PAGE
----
$$\;. \hspace{15pt} \displaystyle \text {c)\; 20 } \hspace{15pt}\leftarrow \hspace{15pt} \left( {\begin{array}{*{20}c} Removed \ errant \ Binomial \\ \ from \ this \ post \\ \end{array}} \right) = \underbrace{\dfrac{(N+k-1)!}{k!}}_{Dist. \ box \ Indist. \ candy }\; \hspace{15pt}| \hspace{15pt} \Text {N=4 \; k=3} \\\\$$

$$\;. \hspace{15pt} \displaystyle \text {d)\; 7 } \hspace{15pt}\leftarrow \hspace{15pt} \binom {3}{3}\; +\; \binom {3}{2}\; +\; \binom {3}{1}\; =\; 7 \; \text {(Indist. box; Dist. candy)}\\$$

$$\;. \hspace{15pt}\displaystyle \text {e)\; 40 } \hspace{15pt}\leftarrow \hspace{15pt} \left( \dfrac{4!}{2!}\right)* \left(2 \right) \;+\; \left( \dfrac{4!}{2!}\right) \;+\; \left(4\right)\\$$

$$\text {Reasoning:}\\ \displaystyle \text {All candy in 1 of 4 boxes (4)}\\ \displaystyle \text {2 combinations (XX Y\; \&\; XY X) \;distributed to boxes in (2)(4*3) = (2)(4!/2!) \;=\;(12*2) ways;}\\ \text {and 1 candy to each box distributed to boxes in (1)(4*3*2)/2 = 4!/2! = (12) ways.} \\ \text {Total 4+24+12 = 40 ways.}$$

All this plus or minus CDD . . .

$$\tiny {\text {(Corrected error in binomial formula for soultion c)}}\\$$

Mar 24, 2015
#5
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But Nauseated, you are confusing me.

$$\;. \hspace{15pt} \displaystyle \text {c)\; 20 } \hspace{15pt}\leftarrow \hspace{15pt} \left( {\begin{array}{*{20}c} N \\ k \\ \end{array}} \right) = \underbrace{\dfrac{(N+k-1)!}{k!}}_{Dist. \ box \ Indist. \ candy }\; \hspace{15pt}| \hspace{15pt} \Text {N=4 \; k=3} \\\\$$

$$nCk = 4C3 = \frac{4!}{3!1!}=4$$ Mar 24, 2015
#6
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A little CDD here. The formula is correct: (4+3-1)!/3! = (6!/3!); the binomial is in error.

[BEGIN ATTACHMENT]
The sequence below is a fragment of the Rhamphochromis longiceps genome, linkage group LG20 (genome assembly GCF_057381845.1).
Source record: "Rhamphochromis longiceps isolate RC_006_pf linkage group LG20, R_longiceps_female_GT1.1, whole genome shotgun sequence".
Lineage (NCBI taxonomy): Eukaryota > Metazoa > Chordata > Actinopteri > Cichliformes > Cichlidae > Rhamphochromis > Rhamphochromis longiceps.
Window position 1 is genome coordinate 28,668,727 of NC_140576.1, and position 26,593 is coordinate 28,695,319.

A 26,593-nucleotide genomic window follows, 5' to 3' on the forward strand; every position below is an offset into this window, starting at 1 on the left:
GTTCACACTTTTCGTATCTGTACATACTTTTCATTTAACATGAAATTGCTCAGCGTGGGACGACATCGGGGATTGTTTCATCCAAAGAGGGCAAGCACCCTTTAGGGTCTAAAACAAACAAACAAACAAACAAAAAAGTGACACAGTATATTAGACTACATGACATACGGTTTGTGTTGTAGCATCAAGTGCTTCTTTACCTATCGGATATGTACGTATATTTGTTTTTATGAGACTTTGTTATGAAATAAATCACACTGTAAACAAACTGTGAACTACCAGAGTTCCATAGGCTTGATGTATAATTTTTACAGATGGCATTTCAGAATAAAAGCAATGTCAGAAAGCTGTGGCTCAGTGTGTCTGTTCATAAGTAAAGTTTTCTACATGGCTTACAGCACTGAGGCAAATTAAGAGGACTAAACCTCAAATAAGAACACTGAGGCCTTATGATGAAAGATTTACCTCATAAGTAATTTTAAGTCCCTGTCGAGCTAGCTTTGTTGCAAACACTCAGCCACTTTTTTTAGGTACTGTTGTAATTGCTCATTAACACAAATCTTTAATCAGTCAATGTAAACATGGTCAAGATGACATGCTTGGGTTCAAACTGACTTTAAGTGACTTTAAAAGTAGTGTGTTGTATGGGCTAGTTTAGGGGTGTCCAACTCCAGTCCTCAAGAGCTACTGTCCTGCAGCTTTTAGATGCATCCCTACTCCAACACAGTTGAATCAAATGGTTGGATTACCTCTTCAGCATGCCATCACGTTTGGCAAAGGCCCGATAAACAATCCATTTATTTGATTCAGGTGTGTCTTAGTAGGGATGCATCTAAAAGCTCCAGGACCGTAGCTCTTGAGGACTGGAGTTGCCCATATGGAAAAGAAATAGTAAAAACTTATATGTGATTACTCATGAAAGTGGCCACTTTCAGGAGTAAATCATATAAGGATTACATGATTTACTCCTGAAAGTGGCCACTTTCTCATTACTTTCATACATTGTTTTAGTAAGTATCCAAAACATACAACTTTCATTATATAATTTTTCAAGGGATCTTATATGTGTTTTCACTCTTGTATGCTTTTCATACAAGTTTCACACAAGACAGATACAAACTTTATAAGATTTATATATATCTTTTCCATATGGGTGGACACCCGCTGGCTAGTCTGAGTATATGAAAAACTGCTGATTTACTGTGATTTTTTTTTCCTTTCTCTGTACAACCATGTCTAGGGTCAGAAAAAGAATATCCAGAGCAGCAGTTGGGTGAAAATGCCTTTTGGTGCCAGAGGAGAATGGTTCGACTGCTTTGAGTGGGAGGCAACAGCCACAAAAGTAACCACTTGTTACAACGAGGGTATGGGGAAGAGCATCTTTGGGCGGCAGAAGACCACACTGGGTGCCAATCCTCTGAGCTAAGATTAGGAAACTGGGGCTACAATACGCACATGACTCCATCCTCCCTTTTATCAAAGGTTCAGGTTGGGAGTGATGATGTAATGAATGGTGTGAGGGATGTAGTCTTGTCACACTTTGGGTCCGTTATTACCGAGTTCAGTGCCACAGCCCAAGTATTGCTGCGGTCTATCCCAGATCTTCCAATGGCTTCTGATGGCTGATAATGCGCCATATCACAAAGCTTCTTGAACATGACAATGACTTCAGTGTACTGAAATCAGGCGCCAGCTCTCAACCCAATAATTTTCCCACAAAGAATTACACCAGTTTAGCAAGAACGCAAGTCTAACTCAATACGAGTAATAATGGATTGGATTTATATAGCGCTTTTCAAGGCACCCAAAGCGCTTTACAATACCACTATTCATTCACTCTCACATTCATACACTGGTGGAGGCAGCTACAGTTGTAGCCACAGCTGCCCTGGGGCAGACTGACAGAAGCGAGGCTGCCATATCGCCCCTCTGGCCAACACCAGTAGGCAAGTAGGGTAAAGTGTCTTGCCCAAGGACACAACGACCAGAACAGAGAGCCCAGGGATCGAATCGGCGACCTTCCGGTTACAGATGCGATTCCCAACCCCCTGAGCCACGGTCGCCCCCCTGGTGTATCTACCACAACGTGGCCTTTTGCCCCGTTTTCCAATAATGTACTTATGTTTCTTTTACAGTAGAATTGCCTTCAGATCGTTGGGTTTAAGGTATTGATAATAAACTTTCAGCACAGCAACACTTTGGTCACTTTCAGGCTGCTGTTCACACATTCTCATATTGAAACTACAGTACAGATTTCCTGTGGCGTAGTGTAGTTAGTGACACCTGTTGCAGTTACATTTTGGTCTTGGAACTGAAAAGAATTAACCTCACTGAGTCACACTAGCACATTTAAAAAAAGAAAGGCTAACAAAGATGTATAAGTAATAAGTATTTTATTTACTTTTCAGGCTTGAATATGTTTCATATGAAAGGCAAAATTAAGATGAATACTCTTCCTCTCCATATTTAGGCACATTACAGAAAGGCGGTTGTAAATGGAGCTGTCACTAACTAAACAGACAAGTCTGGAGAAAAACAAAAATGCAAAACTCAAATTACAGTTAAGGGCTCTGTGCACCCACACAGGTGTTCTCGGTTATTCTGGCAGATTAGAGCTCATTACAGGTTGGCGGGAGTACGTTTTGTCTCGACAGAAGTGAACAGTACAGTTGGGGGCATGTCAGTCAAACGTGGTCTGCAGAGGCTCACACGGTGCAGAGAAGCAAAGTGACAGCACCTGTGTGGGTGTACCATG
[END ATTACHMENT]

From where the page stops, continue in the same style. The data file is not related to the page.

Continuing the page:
Now corrected and noted.

Mar 24, 2015
#7
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I don't know Naus,  I still have a problem with this:

$$\;. \hspace{15pt} \displaystyle \text {c)\; 20 } \hspace{15pt}\leftarrow \hspace{15pt} \left( {\begin{array}{*{20}c} N+k-1 \\ k \\ \end{array}} \right) = \underbrace{\dfrac{(N+k-1)!}{k!}}_{Dist. \ box \ Indist. \ candy }\; \hspace{15pt}| \hspace{15pt} \Text {N=4 \; k=3} \\\\$$

$$^{(N+k-1)}C_k = \frac{(N+k-1)!}{k!(N+k-1-k)!}=\frac{(N+k-1)!}{k!(N-1)!}$$

That is still not your formula  :/

Mar 24, 2015
#8
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Technically, the equal sign made it true, but it’s confusing:  Remove errant Binomial from my mind and this post.

Mar 24, 2015
#9
+6

I see (a) a little differently......

I break this down into 2 tasks.......choose a piece of candy.....choose a luchbox to put it in....

For the first task ...we want to choose one of the 3 candies and one of the 4 lunchboxes to put it in =  C(3,1) * C(4,1)  = 12 ways to do this

So....after we've  chosen the first piece of candy and the first lunchbox....we want to choose one of the 2 remaining pieces of candy and put it into one of the 3 remaining lunchboxes  = C(2,1)*C(3,1)  = 6 ways to do this

And finally, we just want to choose one of the two remaining  lunchboxes to put the last piece of candy into....and there are 2 ways to do this.

So 12 ways x 6 ways x 2 ways = 144 ways   CPhill Mar 24, 2015
#10
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Jun 24, 2016
edited by Guest  Jun 24, 2016